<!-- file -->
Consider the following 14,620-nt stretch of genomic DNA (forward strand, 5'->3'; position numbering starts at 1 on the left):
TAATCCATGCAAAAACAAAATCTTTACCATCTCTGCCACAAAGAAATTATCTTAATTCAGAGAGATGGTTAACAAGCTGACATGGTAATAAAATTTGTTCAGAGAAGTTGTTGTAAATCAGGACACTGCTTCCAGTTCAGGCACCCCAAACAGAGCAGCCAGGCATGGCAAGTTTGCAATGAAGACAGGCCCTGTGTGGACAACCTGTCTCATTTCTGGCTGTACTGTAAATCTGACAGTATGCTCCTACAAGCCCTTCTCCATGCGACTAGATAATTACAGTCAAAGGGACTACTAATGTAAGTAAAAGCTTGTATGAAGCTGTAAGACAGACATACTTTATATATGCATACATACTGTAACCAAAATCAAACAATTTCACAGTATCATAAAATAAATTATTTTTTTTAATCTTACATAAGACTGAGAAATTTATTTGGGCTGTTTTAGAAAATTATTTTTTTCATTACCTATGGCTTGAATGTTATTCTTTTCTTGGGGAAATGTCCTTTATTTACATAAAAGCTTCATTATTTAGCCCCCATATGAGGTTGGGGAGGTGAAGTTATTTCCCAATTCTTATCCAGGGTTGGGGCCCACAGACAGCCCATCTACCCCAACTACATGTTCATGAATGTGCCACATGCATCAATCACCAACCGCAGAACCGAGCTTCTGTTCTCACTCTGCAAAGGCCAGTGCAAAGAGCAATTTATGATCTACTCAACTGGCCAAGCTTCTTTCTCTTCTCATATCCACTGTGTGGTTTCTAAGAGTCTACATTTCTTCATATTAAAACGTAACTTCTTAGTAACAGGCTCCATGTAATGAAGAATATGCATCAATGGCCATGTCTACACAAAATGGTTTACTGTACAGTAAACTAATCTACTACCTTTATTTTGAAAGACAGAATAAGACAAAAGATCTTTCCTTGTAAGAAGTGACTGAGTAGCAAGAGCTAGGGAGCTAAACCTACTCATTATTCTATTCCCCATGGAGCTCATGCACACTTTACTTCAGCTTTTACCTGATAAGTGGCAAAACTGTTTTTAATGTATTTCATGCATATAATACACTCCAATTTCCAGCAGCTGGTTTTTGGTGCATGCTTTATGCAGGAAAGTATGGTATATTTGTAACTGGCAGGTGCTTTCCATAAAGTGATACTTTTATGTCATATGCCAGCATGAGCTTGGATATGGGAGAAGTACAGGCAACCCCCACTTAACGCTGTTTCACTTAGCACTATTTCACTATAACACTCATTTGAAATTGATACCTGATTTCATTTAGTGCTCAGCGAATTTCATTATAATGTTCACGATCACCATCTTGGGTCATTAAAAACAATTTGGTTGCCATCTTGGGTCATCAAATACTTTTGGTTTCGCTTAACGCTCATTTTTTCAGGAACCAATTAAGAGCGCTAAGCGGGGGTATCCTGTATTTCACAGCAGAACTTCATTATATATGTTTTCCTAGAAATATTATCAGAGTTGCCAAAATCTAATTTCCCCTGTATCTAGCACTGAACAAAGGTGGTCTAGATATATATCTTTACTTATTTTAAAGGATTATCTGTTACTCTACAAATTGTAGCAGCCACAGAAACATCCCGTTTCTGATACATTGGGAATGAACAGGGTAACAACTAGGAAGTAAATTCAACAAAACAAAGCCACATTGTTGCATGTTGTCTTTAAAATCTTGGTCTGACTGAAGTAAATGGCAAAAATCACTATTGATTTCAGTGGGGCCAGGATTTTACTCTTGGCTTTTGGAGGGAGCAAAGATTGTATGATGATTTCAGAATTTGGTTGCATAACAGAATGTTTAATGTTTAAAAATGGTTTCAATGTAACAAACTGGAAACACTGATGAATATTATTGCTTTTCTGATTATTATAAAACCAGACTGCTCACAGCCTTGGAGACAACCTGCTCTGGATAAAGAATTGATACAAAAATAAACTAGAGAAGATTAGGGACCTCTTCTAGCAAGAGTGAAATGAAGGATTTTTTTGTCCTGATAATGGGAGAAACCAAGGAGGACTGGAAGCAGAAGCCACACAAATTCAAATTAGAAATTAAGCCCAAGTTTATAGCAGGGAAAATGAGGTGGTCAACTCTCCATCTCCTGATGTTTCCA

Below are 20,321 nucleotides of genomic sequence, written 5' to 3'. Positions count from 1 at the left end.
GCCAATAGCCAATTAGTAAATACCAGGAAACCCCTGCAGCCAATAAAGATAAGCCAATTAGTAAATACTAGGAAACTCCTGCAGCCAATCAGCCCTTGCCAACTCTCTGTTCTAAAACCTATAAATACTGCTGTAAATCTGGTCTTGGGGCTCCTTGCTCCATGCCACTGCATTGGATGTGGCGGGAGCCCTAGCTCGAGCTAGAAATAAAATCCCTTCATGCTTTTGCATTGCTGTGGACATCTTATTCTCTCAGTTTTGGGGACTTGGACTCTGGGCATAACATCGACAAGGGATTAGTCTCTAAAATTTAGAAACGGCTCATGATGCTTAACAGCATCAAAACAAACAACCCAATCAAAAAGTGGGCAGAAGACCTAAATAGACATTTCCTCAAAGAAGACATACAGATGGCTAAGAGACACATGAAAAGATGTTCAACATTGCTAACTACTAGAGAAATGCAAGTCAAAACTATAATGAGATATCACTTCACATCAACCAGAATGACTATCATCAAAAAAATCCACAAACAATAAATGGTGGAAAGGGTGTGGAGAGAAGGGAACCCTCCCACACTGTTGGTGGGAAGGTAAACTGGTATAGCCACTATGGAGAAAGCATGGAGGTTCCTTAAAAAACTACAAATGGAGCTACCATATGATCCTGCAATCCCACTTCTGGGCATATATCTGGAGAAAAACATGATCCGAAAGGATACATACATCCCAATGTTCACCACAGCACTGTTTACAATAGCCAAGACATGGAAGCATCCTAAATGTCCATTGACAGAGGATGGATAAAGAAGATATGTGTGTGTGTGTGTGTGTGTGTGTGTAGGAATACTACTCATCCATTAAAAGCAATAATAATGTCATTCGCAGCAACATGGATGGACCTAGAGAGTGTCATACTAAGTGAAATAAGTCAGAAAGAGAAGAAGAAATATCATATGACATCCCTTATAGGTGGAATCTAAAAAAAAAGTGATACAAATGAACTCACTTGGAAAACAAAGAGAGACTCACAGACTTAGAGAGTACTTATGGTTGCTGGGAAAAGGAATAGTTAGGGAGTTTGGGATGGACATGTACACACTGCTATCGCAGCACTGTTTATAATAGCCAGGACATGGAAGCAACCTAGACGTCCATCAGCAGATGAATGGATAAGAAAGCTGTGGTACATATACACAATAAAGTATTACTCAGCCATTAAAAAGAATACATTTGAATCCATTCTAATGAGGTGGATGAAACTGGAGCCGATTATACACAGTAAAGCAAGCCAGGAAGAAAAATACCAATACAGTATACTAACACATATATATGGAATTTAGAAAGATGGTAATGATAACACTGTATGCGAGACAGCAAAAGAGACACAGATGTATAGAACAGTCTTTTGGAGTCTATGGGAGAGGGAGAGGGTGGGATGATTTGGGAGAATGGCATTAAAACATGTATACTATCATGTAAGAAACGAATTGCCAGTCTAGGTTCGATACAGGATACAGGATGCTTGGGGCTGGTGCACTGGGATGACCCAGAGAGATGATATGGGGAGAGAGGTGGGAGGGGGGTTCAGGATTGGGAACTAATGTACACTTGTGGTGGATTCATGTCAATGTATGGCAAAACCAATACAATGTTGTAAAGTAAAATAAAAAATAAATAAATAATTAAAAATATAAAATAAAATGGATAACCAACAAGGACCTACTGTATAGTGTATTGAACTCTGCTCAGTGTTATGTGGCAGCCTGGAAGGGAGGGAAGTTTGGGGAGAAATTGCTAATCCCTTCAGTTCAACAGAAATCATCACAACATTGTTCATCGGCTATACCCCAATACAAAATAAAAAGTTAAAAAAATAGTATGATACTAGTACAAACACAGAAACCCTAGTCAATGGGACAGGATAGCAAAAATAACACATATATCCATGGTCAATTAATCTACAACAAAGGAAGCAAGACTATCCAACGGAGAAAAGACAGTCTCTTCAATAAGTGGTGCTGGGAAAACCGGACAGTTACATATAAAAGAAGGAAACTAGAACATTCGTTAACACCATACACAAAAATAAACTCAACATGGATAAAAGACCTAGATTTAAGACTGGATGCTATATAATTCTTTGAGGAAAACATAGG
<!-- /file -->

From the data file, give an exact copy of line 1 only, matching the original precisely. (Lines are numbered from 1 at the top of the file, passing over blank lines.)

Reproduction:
Consider the following 14,620-nt stretch of genomic DNA (forward strand, 5'->3'; position numbering starts at 1 on the left):